I taught her to account for her actions and to extend mercy to those around her. I taught her to think for herself and ask questions. To stand when everyone else was sitting. I taught her to believe in someone greater than me, her fragile mother who finds strength from her heavenly Father. I taught her the world is the world and to live in spite of it.

She is MY Mother’s Day gift. And I am hers. 

My generations did not afford me the wisdom by which I raised my daughter. No, my faith did. My partner in parenthood was and is the Word of God.

I’ve learned more about myself and my capacity to love not only my child, but myself in 20 years of parenthood. I’ve learned to confess my faults, forgive my short comings and my abject failures. She’s taught me to release my selfish moments and seasons of anger because of the lemons life handed me some days. Many days, I nearly bought the lie that she would simply be better off without me -But God.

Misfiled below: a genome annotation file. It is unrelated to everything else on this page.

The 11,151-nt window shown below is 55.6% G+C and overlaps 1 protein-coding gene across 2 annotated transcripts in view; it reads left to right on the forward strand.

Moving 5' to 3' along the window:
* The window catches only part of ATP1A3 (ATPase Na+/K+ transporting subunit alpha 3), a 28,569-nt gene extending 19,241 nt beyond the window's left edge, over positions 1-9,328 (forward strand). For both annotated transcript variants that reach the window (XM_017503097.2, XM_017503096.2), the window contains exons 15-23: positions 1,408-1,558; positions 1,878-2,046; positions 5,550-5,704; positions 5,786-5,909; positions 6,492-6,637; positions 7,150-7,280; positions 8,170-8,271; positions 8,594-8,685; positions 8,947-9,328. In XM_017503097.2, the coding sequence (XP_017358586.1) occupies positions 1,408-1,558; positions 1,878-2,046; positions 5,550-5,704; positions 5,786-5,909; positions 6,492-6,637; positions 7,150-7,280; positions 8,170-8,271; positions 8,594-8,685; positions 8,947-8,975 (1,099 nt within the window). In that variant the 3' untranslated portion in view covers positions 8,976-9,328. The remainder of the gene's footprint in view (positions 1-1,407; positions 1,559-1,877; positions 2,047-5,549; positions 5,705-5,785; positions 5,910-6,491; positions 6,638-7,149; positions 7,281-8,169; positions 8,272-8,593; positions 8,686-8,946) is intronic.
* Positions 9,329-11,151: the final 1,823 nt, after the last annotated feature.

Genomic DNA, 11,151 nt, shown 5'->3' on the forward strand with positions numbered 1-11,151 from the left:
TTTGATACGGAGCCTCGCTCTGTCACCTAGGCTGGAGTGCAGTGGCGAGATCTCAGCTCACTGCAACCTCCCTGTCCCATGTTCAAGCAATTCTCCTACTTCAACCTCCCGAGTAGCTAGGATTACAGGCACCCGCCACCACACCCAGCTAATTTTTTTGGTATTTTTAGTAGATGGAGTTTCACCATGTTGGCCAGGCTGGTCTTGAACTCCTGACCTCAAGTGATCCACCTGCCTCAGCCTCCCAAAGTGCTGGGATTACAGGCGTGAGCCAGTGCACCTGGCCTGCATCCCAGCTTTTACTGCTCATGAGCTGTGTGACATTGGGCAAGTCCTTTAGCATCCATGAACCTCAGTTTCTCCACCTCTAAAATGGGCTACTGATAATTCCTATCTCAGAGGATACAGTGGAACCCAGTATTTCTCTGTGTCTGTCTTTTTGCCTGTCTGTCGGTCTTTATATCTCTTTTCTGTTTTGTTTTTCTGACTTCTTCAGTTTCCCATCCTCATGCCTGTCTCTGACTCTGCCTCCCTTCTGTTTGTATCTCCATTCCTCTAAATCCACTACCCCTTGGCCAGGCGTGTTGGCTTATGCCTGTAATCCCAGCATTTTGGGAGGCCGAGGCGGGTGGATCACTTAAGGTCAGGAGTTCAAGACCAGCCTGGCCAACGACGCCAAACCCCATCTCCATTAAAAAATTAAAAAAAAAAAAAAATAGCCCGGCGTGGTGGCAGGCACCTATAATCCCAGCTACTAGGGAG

For those of you who are tired and weary trying to keep it all together, might I suggest taking a load off and partnering with God and others who can instruct, supp0rt and encourage you through this thing called Motherhood. It does indeed take a village.

You WILL make it to the ‘finish line’

It is an honor to bare the ‘title’ of mother. It is an active existence of self evolution and wild dependence on the ultimate parent, God himself.